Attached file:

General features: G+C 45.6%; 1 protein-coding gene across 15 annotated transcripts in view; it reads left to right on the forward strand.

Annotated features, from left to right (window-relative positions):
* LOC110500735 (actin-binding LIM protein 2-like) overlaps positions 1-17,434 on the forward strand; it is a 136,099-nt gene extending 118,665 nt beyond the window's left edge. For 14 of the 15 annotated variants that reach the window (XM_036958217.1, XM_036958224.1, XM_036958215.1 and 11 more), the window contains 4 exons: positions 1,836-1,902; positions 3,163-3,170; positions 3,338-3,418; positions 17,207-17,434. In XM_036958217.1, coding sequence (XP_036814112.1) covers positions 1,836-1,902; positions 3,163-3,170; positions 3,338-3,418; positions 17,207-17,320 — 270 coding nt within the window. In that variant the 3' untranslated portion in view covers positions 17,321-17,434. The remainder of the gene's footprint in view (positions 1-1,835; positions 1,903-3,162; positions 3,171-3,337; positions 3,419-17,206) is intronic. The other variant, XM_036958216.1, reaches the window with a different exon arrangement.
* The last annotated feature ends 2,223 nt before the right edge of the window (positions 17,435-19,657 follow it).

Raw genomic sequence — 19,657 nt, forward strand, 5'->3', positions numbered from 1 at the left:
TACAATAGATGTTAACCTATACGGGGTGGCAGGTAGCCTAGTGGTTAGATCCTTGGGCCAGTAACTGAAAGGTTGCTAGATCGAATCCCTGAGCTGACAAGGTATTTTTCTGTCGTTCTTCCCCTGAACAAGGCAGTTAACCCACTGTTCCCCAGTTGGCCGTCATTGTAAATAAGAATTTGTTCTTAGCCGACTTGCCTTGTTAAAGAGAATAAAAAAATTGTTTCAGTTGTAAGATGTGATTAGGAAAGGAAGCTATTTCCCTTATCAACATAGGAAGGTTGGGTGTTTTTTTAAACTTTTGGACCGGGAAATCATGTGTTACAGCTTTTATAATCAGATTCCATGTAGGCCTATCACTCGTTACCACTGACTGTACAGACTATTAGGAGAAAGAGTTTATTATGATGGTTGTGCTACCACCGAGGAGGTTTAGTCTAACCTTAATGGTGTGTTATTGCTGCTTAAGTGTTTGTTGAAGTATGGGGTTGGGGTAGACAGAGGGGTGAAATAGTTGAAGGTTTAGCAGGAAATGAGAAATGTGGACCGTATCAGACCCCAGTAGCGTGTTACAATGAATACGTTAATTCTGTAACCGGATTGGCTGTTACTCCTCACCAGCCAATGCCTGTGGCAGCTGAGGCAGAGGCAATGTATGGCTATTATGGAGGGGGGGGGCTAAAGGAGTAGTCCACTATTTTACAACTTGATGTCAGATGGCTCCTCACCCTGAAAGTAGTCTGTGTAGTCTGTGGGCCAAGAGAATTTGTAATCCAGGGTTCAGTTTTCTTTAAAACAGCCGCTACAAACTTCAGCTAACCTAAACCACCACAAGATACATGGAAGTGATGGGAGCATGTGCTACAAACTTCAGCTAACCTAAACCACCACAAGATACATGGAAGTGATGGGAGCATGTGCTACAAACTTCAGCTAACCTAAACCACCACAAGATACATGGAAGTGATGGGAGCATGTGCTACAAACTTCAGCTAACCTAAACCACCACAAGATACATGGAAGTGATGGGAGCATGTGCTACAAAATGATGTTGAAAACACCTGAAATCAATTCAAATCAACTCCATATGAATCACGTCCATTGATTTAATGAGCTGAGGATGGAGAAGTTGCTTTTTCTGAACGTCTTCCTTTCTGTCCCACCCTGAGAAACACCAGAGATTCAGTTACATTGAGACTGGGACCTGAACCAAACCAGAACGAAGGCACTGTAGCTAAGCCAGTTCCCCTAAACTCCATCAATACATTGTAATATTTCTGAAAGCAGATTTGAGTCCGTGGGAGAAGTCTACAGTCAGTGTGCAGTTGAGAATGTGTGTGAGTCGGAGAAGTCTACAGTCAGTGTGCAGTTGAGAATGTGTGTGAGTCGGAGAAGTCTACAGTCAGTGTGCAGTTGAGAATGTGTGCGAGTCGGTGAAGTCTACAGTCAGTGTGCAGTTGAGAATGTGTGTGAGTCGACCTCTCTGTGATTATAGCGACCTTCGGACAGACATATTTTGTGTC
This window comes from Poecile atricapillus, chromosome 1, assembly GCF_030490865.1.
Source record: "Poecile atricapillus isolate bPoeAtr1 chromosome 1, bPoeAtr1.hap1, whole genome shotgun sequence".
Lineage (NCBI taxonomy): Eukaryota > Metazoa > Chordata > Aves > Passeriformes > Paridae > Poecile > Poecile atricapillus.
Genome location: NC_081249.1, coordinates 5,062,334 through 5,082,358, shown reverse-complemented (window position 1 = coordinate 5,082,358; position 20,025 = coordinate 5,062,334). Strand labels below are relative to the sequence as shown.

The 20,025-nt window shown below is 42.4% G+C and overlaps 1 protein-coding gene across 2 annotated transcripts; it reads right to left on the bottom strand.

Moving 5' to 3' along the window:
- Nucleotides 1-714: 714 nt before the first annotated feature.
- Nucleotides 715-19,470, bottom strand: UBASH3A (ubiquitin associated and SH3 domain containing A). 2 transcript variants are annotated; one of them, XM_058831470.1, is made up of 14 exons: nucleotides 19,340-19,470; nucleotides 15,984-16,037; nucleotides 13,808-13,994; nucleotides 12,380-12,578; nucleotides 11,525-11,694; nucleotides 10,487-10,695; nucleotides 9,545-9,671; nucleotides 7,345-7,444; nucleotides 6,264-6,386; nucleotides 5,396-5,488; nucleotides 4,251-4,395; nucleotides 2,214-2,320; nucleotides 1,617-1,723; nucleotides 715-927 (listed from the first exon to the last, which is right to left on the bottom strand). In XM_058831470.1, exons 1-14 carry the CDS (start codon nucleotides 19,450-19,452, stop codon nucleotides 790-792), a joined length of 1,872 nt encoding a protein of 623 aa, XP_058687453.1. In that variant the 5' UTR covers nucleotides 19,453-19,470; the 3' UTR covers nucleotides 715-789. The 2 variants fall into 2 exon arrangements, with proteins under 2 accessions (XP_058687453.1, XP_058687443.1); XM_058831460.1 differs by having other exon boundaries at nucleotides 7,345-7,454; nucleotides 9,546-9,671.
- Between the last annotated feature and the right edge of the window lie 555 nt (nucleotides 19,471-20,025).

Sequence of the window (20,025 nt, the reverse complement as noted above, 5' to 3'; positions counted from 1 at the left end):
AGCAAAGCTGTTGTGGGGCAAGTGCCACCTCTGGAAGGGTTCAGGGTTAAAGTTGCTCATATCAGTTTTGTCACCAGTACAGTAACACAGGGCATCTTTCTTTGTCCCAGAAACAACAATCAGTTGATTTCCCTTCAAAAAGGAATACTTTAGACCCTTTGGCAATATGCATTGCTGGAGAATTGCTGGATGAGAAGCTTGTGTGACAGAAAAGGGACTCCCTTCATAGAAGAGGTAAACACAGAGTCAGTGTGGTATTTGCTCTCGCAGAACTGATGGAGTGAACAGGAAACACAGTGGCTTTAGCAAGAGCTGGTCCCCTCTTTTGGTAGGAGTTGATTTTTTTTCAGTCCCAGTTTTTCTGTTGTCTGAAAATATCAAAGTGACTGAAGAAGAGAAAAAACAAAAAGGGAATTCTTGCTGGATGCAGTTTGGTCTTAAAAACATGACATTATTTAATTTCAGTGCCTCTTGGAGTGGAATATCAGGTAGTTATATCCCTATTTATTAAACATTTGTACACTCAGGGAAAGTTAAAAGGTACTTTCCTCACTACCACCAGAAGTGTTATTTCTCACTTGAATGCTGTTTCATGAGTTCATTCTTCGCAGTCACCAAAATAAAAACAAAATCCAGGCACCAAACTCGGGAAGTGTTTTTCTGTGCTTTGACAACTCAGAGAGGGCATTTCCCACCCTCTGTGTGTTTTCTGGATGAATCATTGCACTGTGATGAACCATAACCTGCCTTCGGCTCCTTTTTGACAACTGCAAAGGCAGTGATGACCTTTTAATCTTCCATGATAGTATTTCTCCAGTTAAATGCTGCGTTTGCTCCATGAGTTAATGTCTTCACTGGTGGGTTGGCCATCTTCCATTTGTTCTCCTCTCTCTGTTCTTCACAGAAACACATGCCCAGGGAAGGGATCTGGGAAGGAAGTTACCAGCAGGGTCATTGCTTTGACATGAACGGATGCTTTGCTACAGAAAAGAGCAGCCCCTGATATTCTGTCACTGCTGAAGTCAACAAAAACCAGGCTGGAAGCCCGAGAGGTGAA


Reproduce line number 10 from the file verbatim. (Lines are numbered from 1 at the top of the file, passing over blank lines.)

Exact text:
Genome location: NC_081249.1, coordinates 5,062,334 through 5,082,358, shown reverse-complemented (window position 1 = coordinate 5,082,358; position 20,025 = coordinate 5,062,334). Strand labels below are relative to the sequence as shown.